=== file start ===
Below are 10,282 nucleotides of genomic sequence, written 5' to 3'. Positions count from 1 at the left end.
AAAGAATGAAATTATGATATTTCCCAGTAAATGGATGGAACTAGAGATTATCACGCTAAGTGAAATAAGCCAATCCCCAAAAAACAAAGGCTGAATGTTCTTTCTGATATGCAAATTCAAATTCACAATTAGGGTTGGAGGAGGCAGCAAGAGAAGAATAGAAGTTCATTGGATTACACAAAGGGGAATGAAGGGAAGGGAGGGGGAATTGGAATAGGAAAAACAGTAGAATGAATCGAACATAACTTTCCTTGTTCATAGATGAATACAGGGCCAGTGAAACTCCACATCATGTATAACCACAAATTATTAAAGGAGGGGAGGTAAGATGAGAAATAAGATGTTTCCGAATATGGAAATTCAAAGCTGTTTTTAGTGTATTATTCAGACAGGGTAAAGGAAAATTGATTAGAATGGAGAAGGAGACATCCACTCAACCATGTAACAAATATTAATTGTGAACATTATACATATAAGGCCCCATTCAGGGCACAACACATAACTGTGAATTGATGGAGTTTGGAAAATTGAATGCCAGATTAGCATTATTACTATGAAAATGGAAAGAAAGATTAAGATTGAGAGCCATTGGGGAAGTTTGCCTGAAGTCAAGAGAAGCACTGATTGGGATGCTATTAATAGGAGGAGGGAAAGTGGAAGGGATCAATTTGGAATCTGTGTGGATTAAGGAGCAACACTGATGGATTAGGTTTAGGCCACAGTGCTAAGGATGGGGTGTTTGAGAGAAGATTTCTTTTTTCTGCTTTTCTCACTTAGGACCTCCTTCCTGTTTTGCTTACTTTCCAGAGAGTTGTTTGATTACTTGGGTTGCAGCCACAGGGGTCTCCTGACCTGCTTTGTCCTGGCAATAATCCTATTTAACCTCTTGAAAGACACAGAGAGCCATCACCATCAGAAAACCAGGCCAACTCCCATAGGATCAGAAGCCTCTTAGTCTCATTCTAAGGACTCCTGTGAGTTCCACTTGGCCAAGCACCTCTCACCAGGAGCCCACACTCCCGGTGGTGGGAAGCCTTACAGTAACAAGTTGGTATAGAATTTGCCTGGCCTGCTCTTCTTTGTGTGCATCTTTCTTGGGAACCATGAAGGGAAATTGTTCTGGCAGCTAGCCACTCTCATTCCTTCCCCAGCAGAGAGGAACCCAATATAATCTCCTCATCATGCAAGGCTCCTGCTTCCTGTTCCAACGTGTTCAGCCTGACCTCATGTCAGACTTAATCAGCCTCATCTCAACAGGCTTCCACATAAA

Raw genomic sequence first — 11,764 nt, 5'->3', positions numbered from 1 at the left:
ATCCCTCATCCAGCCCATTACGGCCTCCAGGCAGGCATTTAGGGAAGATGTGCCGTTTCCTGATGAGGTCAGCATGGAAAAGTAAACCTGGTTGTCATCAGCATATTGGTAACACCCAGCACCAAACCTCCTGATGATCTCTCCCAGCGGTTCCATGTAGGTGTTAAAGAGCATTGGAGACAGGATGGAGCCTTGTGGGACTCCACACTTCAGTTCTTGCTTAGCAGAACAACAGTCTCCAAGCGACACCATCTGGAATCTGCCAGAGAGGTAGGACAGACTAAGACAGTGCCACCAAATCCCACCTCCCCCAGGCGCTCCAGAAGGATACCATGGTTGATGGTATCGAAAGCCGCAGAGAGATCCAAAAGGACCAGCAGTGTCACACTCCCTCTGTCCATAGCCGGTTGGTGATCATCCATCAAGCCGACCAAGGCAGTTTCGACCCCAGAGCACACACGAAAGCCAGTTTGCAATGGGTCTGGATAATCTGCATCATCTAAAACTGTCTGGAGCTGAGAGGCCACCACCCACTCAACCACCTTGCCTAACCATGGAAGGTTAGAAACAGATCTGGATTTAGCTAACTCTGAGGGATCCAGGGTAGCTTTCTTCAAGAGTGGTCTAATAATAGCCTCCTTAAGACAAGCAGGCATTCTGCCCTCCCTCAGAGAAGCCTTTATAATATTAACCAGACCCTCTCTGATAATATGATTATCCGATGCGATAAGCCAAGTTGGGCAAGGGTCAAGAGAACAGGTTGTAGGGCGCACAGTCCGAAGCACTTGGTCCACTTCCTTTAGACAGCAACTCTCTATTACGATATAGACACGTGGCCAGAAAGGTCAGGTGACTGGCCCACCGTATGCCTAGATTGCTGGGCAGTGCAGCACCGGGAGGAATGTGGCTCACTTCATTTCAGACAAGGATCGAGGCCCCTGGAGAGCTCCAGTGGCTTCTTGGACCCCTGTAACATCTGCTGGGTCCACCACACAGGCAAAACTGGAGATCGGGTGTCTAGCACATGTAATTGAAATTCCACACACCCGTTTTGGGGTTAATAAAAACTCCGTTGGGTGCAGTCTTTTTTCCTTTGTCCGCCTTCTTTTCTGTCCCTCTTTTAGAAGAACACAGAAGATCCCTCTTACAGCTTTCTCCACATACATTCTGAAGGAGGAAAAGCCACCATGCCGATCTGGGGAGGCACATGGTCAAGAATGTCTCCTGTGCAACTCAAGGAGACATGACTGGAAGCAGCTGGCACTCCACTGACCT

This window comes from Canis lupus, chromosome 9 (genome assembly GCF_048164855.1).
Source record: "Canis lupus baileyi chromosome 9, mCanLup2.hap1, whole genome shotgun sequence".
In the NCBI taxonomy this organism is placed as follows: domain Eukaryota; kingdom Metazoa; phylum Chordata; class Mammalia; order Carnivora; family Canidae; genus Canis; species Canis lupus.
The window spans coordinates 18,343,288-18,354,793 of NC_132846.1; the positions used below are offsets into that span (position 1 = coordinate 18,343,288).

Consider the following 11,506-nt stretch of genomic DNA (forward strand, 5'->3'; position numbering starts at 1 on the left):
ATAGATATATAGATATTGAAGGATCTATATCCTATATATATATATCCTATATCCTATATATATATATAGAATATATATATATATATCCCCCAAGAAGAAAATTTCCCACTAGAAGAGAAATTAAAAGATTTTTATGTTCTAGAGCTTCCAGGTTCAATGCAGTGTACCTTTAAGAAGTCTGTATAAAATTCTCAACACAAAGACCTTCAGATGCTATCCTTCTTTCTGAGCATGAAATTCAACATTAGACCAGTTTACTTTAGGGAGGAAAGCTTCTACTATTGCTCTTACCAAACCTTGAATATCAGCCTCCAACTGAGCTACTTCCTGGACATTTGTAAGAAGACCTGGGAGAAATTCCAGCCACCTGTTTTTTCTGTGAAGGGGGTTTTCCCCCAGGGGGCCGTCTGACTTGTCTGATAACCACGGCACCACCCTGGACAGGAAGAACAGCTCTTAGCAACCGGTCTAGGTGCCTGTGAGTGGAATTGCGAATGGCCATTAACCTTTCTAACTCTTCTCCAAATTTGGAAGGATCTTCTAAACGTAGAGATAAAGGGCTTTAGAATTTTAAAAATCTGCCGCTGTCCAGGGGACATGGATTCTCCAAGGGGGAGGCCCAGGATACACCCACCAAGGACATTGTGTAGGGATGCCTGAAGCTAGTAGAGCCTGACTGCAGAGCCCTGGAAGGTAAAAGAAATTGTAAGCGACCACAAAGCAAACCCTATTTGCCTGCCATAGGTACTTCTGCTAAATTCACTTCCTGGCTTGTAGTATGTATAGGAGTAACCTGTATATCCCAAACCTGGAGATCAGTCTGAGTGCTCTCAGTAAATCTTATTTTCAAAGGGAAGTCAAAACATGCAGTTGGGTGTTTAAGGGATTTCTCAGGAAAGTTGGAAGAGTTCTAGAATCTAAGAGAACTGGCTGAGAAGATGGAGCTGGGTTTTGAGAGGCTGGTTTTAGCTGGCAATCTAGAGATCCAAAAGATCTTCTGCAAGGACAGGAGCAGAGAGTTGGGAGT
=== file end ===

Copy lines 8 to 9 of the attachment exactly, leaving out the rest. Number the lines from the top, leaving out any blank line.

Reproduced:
The window spans coordinates 18,343,288-18,354,793 of NC_132846.1; the positions used below are offsets into that span (position 1 = coordinate 18,343,288).

Consider the following 11,506-nt stretch of genomic DNA (forward strand, 5'->3'; position numbering starts at 1 on the left):